When you visit your favorite liquor store, a lot of choices for alcoholic beverages will welcome you. They are classified depending on brand, flavor, and type of alcohol. One of the most complex type of alcoholic beverage is whiskey because it comes with different variations depending on the geographic area such as Canadian, Irish, Scottish, American and more. The three well-known kinds of whiskey are Bourbon, Scotch, and Rye, and the most popular of them is Bourbon.
If you’re a whiskey enthusiast, you must’ve heard the line, all bourbon is whiskey but not all whiskey is bourbon. Well, if that is true, what do you think makes bourbon different from whiskey?
Whiskey is a spirit distilled from fermented grain mash such as wheat, rye, barley, and corn. Meaning, it is made from the fermented remains of these leafy plants. After distillation, it is aged in wooden barrels.
Did you know that the spelling of whiskey changes depending on the geographic area? Americans and Irish spell it as whiskey, while Canadians and Scots spell it as whiskey. However, there’s no need to be confused with the contents of the drink don’t change even though its spelling does.
The difference of producing bourbon from other kinds of whiskeys is that there are specific laws needed to be followed. Yes, you’ve read that right, there are laws in making bourbon. First of all, bourbon is whiskey that is only made in the United States. Most of the bourbon has to be legally produced in the US. The name Bourbon came from an area known as Old Bourbon which is now Bourbon County in Kentucky.
Other than being produced only in the US, the Federal Standards of Identity for Bourbon has set some criteria for a whiskey to be called bourbon. Like a normal whiskey, its mash is also made up of mixtures of grains from which it is distilled, however, for it to be bourbon, it must contain at least 51 percent corn. Next, the mash must be distilled at 160 proof or less and put into a barrel at no more than 125 proof. It also must not contain any additives such as coloring and flavoring.
As mentioned above, whiskey is aged in wooden barrels. Bourbon, on the other hand, is aged in new charred oak barrel. These barrels are usually white oak, but any other kind of oak will do. Bourbons must also be bottled at no less than 80 proof.
The regulations for bourbons are strict because the distillers from the 1800’s spent a lot of time adulterating, diluting, and tampering their whiskeys. When 1897 came, they finally set some standards which is the Bottle Bond Act of 1897. The act requires the spirit to be a product of one distillation season and one distiller in one distillery only. Meaning, the spirit must be bottled and stored in bonded warehouses under the supervision of the US Government for no less than 4 years. This act made the United States the guarantor of the whiskey’s as well as the bourbon’s authenticity.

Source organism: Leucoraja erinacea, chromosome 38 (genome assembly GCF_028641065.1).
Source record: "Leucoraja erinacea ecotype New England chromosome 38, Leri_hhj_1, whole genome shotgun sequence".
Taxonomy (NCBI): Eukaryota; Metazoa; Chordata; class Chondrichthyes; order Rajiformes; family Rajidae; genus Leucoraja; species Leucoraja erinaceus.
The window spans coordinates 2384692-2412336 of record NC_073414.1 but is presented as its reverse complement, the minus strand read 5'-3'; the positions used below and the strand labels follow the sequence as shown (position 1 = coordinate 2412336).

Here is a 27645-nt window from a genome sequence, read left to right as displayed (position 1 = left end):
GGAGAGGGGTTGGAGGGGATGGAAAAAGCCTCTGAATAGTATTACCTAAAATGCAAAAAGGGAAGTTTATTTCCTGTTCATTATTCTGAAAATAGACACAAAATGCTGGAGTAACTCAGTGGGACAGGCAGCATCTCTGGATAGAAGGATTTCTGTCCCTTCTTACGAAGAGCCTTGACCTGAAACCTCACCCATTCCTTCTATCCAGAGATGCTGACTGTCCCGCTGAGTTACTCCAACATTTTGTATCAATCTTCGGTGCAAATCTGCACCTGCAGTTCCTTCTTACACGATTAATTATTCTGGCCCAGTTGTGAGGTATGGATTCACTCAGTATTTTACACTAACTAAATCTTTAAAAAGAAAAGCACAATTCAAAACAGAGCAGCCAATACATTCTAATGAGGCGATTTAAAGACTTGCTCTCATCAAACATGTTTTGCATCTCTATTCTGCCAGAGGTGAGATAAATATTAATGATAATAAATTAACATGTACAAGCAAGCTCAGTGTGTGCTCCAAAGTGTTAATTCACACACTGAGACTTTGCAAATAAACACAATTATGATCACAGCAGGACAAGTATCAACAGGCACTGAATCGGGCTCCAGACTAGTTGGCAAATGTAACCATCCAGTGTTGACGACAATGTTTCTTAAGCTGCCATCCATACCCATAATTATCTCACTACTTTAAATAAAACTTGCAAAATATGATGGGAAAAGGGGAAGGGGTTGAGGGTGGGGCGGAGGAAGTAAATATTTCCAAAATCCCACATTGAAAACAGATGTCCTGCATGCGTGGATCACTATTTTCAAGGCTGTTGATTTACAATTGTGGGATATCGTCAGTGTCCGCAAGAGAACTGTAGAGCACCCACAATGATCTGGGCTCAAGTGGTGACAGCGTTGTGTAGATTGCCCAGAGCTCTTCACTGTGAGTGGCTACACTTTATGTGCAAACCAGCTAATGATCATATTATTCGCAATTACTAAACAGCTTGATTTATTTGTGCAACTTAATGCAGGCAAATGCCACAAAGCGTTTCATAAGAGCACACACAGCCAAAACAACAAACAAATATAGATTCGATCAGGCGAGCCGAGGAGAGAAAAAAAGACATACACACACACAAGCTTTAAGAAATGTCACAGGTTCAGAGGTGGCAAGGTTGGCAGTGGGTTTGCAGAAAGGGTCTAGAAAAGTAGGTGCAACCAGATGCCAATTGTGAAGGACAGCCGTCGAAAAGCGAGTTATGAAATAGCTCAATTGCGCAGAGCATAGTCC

In the 1900’s, bourbon is just considered as a commodity drink. It wasn’t thought of so highly because it tastes bitter and very bad. But it changed when Bill Samuels, Sr. created the recipe that transformed the bourbon’s landscape. He’s the man behind Maker’s Mark, which is one of the well-known brands of bourbon whiskey.
Here’s a list to summarize the criteria in producing bourbon whiskey. Remember, these are not just common practice but an actual bourbon law.
- Should be produced in the United States.
- Should contain 51 percent corn.
- Should be distilled to 160 proof or less and entered into the barrel at 125 proof.
- Should not contain any additives such as flavoring and coloring.
- Should be aged by using new oak charred barrels.
- Should be bottled at no less than 80 proof.
Each different type of whiskey, not just bourbon, have their own unique aspects like their flavor. For example, in producing rye whiskey, its main component is rye grain as opposed to corn and malt. And malt whiskey, for instance, is made primarily from malt grain.
Sometimes the distinction of the different kinds of whiskeys depends on personal taste. We hope this information will help you choose what kind of whiskey to buy the next time you visit the liquor shop.